Community in Berlin

Team Germany/Prague

Written by Justin - Serving in Germany & Prague

In English, we call the building designated for Christians to gather together a “church”. We call attending a service with worship and preaching “going to church”. But, as any follower of Christ knows, church is so much more than just a building or service. Rather, church is time spent fellowshiping with other believers, and “the church” refers to everyone all over the world who has given their life to Christ. Despite our disparate nationalities, languages, and cultures, Christ makes us one. The vision in Revelation 7:9 of all the nations worshipping together feels especially poignant to me when interacting with the international church.

Languages can provide unique ways of understanding the church. German delineates this concept more clearly since it has three separate words for “church”. “Die Kirche” (or “der Dom” for a cathedral) is the building, “der Gottesdienst” is the service, and “die Gemeinde” is the people. Literally translated as “the community”, “Gemeinde” has connotations of oneness, sameness, and togetherness, pairing excellently with Ephesians 4’s call for unity in the church. In a country where many evangelical churches do not use conventional church buildings, I find this focus on the people a cool picture of God’s intent for the church.

In my first week and a half in Berlin, Germany’s largest city, I’ve already witnessed examples of what it means to be “gemeinsam” [joined/one] as believers in one of the most lost cities in Europe. The other night I participated in a youth group Bible Study and was thinking how similar these kids are to the people I grew up around in the States despite significant cultural and lifestyle differences. Not to mention that the meeting was held in an apartment owned by the church that they have kindly allowed me to stay in, even though I’m serving with missionaries who attend another church.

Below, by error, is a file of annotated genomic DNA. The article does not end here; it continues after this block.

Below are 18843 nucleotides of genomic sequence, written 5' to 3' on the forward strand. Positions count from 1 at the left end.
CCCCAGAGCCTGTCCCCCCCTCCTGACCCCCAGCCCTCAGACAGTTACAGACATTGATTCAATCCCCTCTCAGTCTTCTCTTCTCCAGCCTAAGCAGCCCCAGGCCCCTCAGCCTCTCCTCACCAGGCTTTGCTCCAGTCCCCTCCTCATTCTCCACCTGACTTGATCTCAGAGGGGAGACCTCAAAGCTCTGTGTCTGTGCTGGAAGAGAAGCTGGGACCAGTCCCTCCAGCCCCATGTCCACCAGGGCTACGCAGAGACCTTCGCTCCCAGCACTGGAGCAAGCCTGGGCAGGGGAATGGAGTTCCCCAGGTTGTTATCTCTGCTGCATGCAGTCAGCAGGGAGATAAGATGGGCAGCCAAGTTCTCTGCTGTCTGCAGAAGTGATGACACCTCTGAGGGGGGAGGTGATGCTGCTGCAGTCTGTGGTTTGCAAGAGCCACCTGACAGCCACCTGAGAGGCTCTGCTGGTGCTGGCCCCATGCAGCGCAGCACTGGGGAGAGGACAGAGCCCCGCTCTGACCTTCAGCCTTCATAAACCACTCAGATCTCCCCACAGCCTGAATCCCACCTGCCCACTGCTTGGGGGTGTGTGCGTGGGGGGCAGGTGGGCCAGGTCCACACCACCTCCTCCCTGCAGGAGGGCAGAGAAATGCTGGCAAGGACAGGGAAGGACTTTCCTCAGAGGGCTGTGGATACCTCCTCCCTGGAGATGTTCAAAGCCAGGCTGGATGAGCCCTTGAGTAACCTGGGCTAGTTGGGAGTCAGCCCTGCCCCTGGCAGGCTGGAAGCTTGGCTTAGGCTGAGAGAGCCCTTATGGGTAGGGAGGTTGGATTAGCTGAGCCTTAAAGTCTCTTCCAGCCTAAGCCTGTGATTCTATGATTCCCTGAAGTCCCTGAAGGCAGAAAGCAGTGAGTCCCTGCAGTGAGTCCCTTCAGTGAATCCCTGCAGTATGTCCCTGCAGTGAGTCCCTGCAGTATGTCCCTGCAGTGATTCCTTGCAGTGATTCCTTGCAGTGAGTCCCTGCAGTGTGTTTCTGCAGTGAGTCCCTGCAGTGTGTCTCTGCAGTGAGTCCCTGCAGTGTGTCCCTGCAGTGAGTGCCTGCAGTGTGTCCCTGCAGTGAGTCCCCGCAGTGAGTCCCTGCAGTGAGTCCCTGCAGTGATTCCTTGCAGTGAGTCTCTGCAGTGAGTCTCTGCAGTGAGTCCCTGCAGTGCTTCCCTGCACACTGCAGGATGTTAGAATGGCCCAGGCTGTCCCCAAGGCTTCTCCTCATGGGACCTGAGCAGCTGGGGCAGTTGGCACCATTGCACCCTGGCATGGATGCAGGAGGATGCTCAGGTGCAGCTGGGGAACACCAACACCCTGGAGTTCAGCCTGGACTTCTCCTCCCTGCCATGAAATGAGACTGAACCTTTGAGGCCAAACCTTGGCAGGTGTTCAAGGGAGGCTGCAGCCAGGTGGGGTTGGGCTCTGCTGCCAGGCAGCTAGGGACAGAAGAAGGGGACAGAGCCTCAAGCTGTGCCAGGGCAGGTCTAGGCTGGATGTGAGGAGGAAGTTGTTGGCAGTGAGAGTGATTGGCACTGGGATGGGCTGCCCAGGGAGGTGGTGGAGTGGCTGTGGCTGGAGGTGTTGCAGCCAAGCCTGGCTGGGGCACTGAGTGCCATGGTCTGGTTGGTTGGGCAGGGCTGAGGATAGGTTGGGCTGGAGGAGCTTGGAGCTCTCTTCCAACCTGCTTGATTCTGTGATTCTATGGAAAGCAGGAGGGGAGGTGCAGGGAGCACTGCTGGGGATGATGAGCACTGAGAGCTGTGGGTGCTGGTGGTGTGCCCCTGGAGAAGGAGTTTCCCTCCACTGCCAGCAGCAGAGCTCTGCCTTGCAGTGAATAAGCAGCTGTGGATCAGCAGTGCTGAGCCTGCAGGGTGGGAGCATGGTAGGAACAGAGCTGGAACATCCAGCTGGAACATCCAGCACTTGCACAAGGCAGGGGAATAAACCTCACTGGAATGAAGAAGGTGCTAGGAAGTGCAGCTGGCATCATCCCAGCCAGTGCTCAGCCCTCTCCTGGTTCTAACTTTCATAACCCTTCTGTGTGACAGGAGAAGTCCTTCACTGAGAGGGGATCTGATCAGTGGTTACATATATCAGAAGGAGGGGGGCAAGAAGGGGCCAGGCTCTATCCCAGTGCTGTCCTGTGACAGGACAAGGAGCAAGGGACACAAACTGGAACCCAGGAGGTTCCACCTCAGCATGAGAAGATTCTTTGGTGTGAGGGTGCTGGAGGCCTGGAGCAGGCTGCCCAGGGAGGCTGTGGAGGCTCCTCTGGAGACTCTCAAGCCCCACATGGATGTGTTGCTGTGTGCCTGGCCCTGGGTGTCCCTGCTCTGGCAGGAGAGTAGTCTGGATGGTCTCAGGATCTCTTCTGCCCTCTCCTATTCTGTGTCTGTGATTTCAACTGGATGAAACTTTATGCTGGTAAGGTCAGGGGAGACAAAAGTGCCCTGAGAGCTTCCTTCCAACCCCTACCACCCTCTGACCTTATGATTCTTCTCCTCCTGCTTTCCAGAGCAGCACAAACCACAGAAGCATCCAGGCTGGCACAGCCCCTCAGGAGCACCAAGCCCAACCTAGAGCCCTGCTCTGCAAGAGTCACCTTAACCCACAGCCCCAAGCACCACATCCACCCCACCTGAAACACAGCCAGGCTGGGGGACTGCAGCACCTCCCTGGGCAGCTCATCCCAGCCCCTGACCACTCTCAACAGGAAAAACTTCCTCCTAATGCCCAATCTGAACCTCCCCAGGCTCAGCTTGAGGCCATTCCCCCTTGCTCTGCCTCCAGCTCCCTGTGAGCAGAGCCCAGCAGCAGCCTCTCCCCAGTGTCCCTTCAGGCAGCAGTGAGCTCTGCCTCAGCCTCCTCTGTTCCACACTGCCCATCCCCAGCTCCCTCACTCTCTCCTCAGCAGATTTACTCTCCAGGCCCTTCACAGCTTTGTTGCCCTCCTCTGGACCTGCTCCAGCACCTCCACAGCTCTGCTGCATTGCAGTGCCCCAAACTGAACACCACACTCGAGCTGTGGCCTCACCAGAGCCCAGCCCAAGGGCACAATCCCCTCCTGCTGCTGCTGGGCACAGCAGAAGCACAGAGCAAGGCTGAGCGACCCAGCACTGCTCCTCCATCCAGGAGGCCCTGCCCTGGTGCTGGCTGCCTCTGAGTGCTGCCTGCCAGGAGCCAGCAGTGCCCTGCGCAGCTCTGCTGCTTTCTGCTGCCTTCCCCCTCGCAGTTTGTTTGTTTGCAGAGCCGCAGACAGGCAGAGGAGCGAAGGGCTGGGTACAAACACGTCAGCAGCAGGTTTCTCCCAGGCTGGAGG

Connections, the small Christian library I’ve been working at, acts as a connecting point for local ministries in a similar way. Several groups meet in the space, and its cozy atmosphere invites people walking along the street in for a cheap coffee and conversation with friendly (if enthusiastic) Americans. Many Berliners are desperately lonely, and something about the openness of American culture helps them to open up. I’ve overheard and participated in several conversations with Christians and seekers alike searching for their place in everything happening in their lives, allowing Connection’s workers to point them to the hope, purpose, satisfaction, and peace we find in Jesus.


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